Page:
Pierre Robin Sequence
What is Pierre Robin Sequence/Complex?
Pierre Robin Sequence or Complex is the name given to a birth condition that involves the lower jaw being either small in size (micrognathia) or set back from the upper jaw (retrognathia). As a result, the tongue tends to be displaced back towards the throat, where it can fall back and obstruct the airway. Most infants, but not all, will also have a cleft palate.
What causes Pierre Robin Sequence?
- The basic cause is the failure of the lower jaw to develop normally before birth. At about 7-10 weeks into a pregnancy, the lower jaw grows rapidly, allowing the tongue to descend from between the two halves of the palate. If, for some reason, the lower jaw does not grow properly, the tongue can prevent the palate from closing, resulting in a cleft palate.
- The small or displaced lower jaw also causes the tongue to be positioned at the back of the mouth, causing breathing difficulty at birth. This “sequencing” of events is the reason why the condition has been classified as a deformation sequence. For some patients, these physical characteristics may result from another syndrome or chromosomal condition, however.
How common is this condition?
Robin Sequence is uncommon. Frequency estimates range from 1 in 2,000 to 30,000 births, based on how strictly the condition is defined. In contrast, cleft lip and/or palate occurs once in every 700 live births.
What problems can be expected with this condition?
- Robin Sequence varies in severity from child to child. Some children may have more problems than others. Problems with breathing and feeding in early infancy are the most common. Parents need to know how to position the infant in order to minimize problems (i.e. not placing the infant on his or her back).
- For severely affected children, positioning alone may not be sufficient, and the pediatrician may recommend specifically-designed devices to protect the airway and facilitate feeding. Some children who have severe breathing problems may require a surgical procedure to make satisfactory breathing possible.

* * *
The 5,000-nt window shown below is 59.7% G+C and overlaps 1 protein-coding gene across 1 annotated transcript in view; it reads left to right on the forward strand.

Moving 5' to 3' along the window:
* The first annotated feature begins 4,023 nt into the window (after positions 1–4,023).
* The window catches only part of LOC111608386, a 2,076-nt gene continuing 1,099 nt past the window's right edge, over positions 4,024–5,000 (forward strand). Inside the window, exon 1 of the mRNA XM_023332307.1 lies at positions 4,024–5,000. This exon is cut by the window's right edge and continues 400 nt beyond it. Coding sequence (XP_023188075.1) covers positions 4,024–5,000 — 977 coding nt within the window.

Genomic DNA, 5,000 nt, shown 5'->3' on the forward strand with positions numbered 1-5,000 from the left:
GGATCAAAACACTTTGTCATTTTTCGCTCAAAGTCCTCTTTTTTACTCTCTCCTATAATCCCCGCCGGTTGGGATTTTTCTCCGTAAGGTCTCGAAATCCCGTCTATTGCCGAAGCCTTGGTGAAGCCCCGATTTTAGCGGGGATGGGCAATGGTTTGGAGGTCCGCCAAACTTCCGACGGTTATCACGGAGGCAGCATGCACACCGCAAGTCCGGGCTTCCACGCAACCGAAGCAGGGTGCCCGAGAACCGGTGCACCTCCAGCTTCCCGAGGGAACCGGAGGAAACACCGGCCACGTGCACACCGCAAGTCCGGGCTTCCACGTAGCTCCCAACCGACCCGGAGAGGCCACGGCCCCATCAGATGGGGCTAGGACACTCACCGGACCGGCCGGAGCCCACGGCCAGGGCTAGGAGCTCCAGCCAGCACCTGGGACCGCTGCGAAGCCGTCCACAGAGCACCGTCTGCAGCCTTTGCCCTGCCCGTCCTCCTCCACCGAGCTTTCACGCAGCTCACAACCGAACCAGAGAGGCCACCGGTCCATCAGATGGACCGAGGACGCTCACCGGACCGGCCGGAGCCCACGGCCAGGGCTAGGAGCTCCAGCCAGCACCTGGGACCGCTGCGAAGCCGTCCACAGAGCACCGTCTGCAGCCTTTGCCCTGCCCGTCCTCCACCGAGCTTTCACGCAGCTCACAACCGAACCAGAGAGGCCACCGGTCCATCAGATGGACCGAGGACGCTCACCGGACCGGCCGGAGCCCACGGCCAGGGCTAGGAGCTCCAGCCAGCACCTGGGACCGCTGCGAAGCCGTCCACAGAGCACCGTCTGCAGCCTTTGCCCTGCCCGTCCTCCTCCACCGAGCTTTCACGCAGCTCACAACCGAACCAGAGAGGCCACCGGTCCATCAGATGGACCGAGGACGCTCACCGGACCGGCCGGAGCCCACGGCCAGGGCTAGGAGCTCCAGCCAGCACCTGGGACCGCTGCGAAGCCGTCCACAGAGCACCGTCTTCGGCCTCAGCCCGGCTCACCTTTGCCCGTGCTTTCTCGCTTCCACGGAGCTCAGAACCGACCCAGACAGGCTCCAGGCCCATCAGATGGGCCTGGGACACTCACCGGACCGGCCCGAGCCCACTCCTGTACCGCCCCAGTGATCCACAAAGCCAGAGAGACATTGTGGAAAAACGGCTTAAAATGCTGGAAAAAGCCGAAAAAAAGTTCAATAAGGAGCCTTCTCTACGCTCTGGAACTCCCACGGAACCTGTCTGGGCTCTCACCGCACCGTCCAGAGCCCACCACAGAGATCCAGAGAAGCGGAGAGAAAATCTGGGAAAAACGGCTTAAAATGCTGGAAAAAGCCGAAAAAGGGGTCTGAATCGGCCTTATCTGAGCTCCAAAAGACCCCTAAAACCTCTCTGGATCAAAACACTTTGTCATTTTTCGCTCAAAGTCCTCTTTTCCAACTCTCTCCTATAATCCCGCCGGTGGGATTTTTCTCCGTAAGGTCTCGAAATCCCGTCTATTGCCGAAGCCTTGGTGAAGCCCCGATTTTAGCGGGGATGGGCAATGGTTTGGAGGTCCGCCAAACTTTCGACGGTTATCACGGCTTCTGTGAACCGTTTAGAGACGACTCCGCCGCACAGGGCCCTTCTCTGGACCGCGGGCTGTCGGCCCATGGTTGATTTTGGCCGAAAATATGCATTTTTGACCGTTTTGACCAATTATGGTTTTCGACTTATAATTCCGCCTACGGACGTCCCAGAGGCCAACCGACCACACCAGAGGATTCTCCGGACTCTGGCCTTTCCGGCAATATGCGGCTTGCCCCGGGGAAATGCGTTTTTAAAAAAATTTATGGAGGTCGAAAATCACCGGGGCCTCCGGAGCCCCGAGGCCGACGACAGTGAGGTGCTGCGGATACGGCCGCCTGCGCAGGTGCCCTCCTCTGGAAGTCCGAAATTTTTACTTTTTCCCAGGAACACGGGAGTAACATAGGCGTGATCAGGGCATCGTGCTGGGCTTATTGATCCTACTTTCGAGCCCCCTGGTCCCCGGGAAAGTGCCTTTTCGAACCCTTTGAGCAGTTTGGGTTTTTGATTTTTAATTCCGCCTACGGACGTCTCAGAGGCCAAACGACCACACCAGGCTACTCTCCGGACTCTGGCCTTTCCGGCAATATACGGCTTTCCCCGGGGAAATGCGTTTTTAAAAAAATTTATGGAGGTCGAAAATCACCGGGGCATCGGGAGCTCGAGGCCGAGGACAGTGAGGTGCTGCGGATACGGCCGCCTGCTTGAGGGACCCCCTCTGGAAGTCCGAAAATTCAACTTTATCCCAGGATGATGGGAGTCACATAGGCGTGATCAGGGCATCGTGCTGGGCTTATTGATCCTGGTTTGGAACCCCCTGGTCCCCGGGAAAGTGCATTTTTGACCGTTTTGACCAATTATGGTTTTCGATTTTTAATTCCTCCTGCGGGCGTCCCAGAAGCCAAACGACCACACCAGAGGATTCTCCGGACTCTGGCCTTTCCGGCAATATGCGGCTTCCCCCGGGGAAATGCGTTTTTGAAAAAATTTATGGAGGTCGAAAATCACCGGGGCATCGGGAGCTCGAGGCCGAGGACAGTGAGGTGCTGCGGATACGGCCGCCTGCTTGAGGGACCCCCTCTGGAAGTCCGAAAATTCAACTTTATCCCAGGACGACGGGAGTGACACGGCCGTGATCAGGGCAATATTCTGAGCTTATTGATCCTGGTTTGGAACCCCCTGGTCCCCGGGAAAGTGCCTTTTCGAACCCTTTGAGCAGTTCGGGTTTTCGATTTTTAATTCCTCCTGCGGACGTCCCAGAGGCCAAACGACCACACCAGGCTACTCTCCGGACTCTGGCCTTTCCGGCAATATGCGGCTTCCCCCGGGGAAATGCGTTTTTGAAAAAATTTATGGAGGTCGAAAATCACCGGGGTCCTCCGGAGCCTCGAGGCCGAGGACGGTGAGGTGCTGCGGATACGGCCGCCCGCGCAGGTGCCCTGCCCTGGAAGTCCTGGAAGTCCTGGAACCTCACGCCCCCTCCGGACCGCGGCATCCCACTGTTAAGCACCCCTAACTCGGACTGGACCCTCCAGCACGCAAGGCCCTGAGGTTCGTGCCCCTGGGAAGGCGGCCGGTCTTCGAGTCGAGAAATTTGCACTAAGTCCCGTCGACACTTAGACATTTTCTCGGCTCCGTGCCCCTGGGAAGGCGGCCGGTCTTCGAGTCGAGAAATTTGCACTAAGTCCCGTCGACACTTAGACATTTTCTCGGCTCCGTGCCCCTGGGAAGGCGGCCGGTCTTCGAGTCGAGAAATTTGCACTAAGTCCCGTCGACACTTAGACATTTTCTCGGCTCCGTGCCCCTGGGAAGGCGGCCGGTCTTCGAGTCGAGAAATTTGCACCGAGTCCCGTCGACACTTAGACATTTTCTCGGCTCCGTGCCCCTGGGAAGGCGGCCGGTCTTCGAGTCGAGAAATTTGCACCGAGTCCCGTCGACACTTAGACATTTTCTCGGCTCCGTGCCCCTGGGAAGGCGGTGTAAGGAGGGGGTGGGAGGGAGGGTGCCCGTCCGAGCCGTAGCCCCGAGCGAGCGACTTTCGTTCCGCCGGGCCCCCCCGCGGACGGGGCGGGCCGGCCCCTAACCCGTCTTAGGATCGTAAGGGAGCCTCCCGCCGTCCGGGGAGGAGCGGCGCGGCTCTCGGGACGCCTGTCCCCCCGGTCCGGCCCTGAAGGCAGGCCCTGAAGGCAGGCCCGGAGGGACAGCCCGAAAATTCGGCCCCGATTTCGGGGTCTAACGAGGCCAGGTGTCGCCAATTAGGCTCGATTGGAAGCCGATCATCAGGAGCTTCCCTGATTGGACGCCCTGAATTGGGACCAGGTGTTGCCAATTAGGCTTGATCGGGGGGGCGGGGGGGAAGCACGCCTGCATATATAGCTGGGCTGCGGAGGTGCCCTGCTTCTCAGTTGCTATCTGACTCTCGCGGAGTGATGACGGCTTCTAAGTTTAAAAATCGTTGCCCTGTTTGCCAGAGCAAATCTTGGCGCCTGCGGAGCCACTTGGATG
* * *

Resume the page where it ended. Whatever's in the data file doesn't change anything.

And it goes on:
- The pediatrician and ear, nose, and throat specialist will also carefully monitor the baby for ear disease. Virtually all children with cleft palate are prone to build-up of fluid behind the eardrum. The placement of ventilation tubes in the eardrums may be recommended to reduce fluid build-up. Since ear infections can cause temporary hearing loss that can affect speech and language development, the infant’s hearing should also be monitored from early infancy by an audiologist.
How is Pierre Robin Sequence treated?
In many patients, the lower jaw grows rapidly during the first year of life. In some children, the jaw may grow so quickly that by the time the child is 4 to 6 years of age, the profile looks normal. Children who do not experience this “catch-up” growth may require surgery on their jaws. The cleft palate, if present, needs to be surgically closed. The timing of the surgery depends on the child’s growth and development, but ideally is performed before 12 months of age and prior to speech development. Because children with cleft palate are at higher risk for delayed or defective speech development, they should be monitored by a speech pathologist throughout early childhood.